the knowledge of teh Secretary of War. The circular is an excess of authority which no officer in the service has a right to exercise, unless by express instruction from this Department. The Secretary has directed General Barnes immediately to revoke it. He directs that you see that is done, and that you issue an order prohibiting nay officer in your in your command from permitting any one to pass through you lines without express permission from this Department. Flags of truce and prisoners exchanged are, of course, excepted.
The Secretary is grieved that such an order should so early have marked the administration of General Barnes, and hopes that you will admonish him against the repetition.
By order of the Secretary of War:
JAS. A. HARDIE,
WAR DEPARTMENT, Washington, October 14, 1863-10 a. m.
Army of the Potomac:
Troops from New York will begin to arrive here to-day. They will be immediately pushed forward. General Heintzelman is sick and General Augur temporarily in his place. Use any of his troops in your vicinity, advising him. Keep me advised of your own and enemy's movements.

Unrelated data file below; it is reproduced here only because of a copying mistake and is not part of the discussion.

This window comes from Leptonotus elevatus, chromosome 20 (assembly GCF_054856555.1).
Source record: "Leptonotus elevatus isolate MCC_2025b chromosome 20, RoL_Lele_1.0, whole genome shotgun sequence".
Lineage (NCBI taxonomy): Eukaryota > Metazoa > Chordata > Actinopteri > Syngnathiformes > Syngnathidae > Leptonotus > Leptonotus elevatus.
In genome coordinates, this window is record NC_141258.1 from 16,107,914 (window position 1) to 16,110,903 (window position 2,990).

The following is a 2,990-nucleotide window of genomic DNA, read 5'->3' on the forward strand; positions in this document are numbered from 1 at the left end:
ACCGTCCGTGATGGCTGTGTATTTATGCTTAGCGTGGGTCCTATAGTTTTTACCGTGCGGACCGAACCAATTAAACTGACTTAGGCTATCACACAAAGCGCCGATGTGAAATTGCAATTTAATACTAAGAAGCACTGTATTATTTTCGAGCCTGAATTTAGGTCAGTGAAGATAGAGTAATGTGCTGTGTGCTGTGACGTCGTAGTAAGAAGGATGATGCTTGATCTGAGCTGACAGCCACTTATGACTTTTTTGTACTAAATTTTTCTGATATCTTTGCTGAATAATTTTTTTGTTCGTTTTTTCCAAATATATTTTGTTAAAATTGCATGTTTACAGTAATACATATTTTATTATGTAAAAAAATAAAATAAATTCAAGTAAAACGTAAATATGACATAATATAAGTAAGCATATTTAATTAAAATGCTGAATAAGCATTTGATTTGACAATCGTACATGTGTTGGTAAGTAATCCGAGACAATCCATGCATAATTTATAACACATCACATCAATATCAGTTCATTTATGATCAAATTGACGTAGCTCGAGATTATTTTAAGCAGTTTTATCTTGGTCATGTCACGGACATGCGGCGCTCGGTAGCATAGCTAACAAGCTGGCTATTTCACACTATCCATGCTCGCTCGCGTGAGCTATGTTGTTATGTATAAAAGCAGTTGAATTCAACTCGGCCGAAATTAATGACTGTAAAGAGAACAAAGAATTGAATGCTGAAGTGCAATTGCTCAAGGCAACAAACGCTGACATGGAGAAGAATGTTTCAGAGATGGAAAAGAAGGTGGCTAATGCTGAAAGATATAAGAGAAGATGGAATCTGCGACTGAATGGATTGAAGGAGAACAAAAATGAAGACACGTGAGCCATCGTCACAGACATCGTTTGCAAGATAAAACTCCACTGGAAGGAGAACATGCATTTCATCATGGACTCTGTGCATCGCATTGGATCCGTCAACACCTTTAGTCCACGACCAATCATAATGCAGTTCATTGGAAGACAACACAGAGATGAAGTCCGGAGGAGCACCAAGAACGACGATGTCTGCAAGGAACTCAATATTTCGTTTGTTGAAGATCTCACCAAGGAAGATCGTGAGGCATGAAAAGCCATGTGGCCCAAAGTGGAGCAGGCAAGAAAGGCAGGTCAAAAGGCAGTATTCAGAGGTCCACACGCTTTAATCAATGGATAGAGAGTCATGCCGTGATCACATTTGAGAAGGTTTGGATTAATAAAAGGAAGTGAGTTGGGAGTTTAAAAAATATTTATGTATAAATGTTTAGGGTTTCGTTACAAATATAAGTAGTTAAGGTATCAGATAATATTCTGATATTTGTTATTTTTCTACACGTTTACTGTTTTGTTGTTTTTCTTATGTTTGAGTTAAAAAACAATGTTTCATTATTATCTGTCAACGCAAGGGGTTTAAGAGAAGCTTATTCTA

H. W. HALLECK,
BRISTOE STATION, October 14, 1863. (Received 1 p. m.)
My movement thus far is successful. Skirmishing between the cavalry and also with our rear guard. Teh enemy are advancing from Warrenton, but will hardly be able to arrest my movement.
GEO. G. MEADE,
HEADQUARTERS FIFTH ARMY CORPS, October 14, 1863-5 p. m.
Warren is engaged with the enemy. His right is at Bristoe. He says they (the enemy) are along his front. I shall move to Bristoe at once. There is no communication between French and myself. Sharp musketry firing is being heard. If their army is there, two corps are little better than one, but I am afraid when darkness comes they may get between Warren and Manassas, if I do not move toward him, and even then they may get between French and myself.
Send me some word whether I shall unite the army at Centerville to-night or remain at Bristoe. I have no information as to where their main force is.